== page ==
From humble beginnings, Kenneth Branagh drove himself to dizzy heights of accomplishment. With a West End hit at twenty-one, a lead with the RSC by twenty-three and his own theatre company by twenty-six, no actor of his generation achieved so much so rapidly. And yet no actor has received such relentless criticism. Based on extensive research and numerous interviews, Mark White traces the vicissitudes of Branagh’s career, examining his meteoric rise and the accompanying backlash.
Peter Falk - Just One More Thing
Peter Falk came to prominence as an actor in 1956 in the highly successful off-Broadway revival of The Iceman Cometh with Jason Robards. Although he worked continuously for the next three years, bouncing from one off-Broadway theatre to the next, a theatrical agent advised him not to expect much work in motion pictures because of his glass eye. Later, a talent scout for Columbia Pictures described Falk as a second John Garfield, but Harry Cohn, the head of Columbia Pictures, unfortunately disagreed: 'For the same price, I can get an actor with two eyes.' But in 1958, Twentieth Century Fox came to New York to make a movie - Murder Inc - and Falk landed a juicy role for which he received rave reviews and, incredibly, was nominated for an Academy Award. He was then nominated again for his second film, Pocketful of Miracles starring Bette Davis. Falk went on to become a favourite among filmgoers, yet it was through television that he reached his widest audience as Lt. Columbo, winning four Emmys for the role. Interestingly, Columbo's raincoat came out of Falk's bedroom closet. He bought it years before he became an actor. He's been quoted as saying, 'I wanted to wear something people would remember. Bottom line, it's the world's most famous raincoat.' Just One More Thing is pure Peter Falk, and reads as if he's sitting next to you, chuckling as he recalls his remarkable past.
Marilyn Monroe - My Story
Written at the height of her fame but not published until over a decade after her death, this autobiography of actress and sex symbol Marilyn Monroe (1926-1962) poignantly recounts her childhood as an unwanted orphan, her early adolescence, her rise in the film industry from bit player to celebrity, and her marriage to Joe DiMaggio. In this intimate account of a very public life, she tells of her first (non-consensual) sexual experience, her romance with the Yankee Clipper, and her prescient vision of herself as "the kind of girl they found dead in the hall bedroom with an empty bottle of sleeping pills in her hand." The Marilyn in these pages is a revelation: a gifted, intelligent, vulnerable woman who was far more complex than the unwitting sex siren she portrayed on screen. Lavishly illustrated with photos of Marilyn, this special book celebrates the life and career of an American icon—-from the unique perspective of the icon herself.
Stephanie Watson - Heath Ledger: Talented Actor
The Joker in 2008s mega-hit movie The Dark Knight was an incredible, Oscar-worthy performance by this young and troubled actor. Tweens and teens were crazy about the film, and the world mourned when Ledger died. This book examines Ledgers brief career, background, and personal life, as well as the controversies surrounding his death. From his breakout role in the teen flick 10 Things I Hate About You to his Oscar nomination for his performance in Brokeback Mountain, Ledgers biography is bound to intrigue young movie fans. Lives Cut Short is a series in Essential Library, an imprint of ABDO Publishing Company.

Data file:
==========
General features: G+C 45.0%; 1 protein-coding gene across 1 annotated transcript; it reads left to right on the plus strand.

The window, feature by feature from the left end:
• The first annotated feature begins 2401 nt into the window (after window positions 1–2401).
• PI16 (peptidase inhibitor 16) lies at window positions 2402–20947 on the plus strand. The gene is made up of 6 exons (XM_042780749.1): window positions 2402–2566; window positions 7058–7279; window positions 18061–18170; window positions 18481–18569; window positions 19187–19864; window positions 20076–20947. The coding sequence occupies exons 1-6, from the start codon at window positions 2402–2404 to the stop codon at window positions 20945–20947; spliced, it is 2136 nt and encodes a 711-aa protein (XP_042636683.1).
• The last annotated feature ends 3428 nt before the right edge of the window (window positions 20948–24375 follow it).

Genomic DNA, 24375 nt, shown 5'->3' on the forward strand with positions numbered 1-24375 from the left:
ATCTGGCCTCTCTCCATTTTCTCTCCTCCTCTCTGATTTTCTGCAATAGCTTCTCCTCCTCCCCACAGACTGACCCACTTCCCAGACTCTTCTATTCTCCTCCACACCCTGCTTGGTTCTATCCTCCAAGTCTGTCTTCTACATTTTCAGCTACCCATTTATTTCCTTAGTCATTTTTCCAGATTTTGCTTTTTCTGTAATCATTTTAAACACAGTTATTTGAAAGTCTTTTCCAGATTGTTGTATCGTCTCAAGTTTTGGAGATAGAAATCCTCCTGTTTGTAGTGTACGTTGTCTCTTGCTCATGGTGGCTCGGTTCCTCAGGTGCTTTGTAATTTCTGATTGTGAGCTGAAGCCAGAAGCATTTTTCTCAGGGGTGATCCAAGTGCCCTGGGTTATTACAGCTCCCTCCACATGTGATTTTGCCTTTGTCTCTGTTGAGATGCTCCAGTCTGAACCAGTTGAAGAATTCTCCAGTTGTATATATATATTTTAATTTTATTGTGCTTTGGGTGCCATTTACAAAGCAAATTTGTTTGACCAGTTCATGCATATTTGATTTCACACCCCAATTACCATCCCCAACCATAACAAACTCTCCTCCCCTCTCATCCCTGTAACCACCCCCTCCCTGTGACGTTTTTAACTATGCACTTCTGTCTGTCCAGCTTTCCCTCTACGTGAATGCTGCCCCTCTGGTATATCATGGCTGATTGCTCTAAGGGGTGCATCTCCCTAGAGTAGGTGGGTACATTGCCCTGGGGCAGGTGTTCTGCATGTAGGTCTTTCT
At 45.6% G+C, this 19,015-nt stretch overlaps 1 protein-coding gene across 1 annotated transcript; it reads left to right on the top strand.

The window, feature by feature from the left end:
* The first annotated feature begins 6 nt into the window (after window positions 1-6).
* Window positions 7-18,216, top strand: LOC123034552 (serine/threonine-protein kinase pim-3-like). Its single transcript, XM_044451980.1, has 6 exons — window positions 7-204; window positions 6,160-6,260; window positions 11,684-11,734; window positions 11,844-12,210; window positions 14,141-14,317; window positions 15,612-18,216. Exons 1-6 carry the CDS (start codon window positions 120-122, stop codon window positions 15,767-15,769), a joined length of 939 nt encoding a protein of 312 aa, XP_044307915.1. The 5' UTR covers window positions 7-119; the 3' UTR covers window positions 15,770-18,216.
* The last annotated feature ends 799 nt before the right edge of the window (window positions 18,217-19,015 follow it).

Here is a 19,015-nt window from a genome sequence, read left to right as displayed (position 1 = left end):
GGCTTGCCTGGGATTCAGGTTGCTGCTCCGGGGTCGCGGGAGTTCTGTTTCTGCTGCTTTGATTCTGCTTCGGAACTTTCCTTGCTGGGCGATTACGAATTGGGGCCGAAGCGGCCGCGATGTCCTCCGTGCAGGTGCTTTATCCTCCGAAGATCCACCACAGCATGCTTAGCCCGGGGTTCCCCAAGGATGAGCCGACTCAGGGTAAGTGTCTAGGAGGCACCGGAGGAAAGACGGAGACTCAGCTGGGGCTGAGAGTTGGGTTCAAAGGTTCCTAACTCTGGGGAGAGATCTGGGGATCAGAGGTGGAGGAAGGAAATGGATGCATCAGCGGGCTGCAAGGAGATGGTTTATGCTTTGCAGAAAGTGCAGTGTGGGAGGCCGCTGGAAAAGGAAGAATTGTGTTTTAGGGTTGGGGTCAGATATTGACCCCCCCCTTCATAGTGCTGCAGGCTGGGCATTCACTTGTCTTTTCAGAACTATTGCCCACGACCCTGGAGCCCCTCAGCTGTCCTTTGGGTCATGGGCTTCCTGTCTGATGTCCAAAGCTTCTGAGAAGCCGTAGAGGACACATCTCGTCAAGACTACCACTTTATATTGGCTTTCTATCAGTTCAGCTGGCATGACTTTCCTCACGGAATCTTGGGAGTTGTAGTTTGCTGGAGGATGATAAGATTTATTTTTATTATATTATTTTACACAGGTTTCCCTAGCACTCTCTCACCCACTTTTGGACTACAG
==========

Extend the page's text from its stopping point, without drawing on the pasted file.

Michael Feeney Callan - Robert Redford - The Biography
Among the most widely admired Hollywood stars of his generation, Redford has appeared onstage and on-screen, in front of and behind the camera, earning Academy, Golden Globe, and a multitude of other awards and nominations for acting, directing, and producing, and for his contributions to the arts. His Sundance Film Festival transformed the world of filmmaking; his films defined a generation. America has come to know him as the Sundance Kid, Bob Woodward, Johnny Hooker, Jay Gatsby, and Roy Hobbs. But only now, with this revelatory biography, do we see the surprising and complex man beneath the Hollywood façade. From Redford’s personal papers—journals, script notes, correspondence—and hundreds of hours of taped interviews, Michael Feeney Callan brings the legendary star into focus. Here is his scattered family background and restless childhood, his rocky start in acting, the death of his son, his star-making relationship with director Sydney Pollack, the creation of Sundance, his political activism, his artistic successes and failures, his friendships and romances. This is a candid, surprising portrait of a man whose iconic roles on-screen (Butch Cassidy and the Sundance Kid, All the President’s Men, The Natural) and directorial brilliance (Ordinary People, Quiz Show) have both defined and obscured one of the most celebrated, and, until now, least understood, public figures of our time.
Paul Challen - The House that Hugh Laurie Built
At the centre of the critically acclaimed Fox drama House, British actor Hugh Laurie has become the focus of fans across North America, Britain, and Australia. Winner of the Golden Globe for Best Actor in a Dramatic Series, honoured by the Queen with an Order of the British Empire, and one of People’s Sexiest Men Alive, Laurie has become an icon. But who is the man behind the cane and acerbic wit? A musician? A motorcyclist? A comedian? Laurie is all these things and more. This biography aims to shed light on his childhood struggles to live up to his mother’s high demands and emulate his father’s accomplishments as a doctor and an Olympic gold medalist; his education at the prestigious academies of Eton and Cambridge; his comedic career with Emma Thompson, Stephen Fry, and Rowan Atkinson; his own personal struggle with depression; and how he came to be the best–loved curmudgeon on television. Interviews with creator and executive producer David Shore will reveal the Canadian connection to this truly global show and how a Canuck from London, Ontario, made the move to Hollywood stardom. The House That Hugh Laurie Built will also serve as a magnifying glass, providing episode analysis, cast biographies, selections of Dr. House’s caustic wit, and production bloopers and medical mistakes that only a sleuth like Dr. House could expose.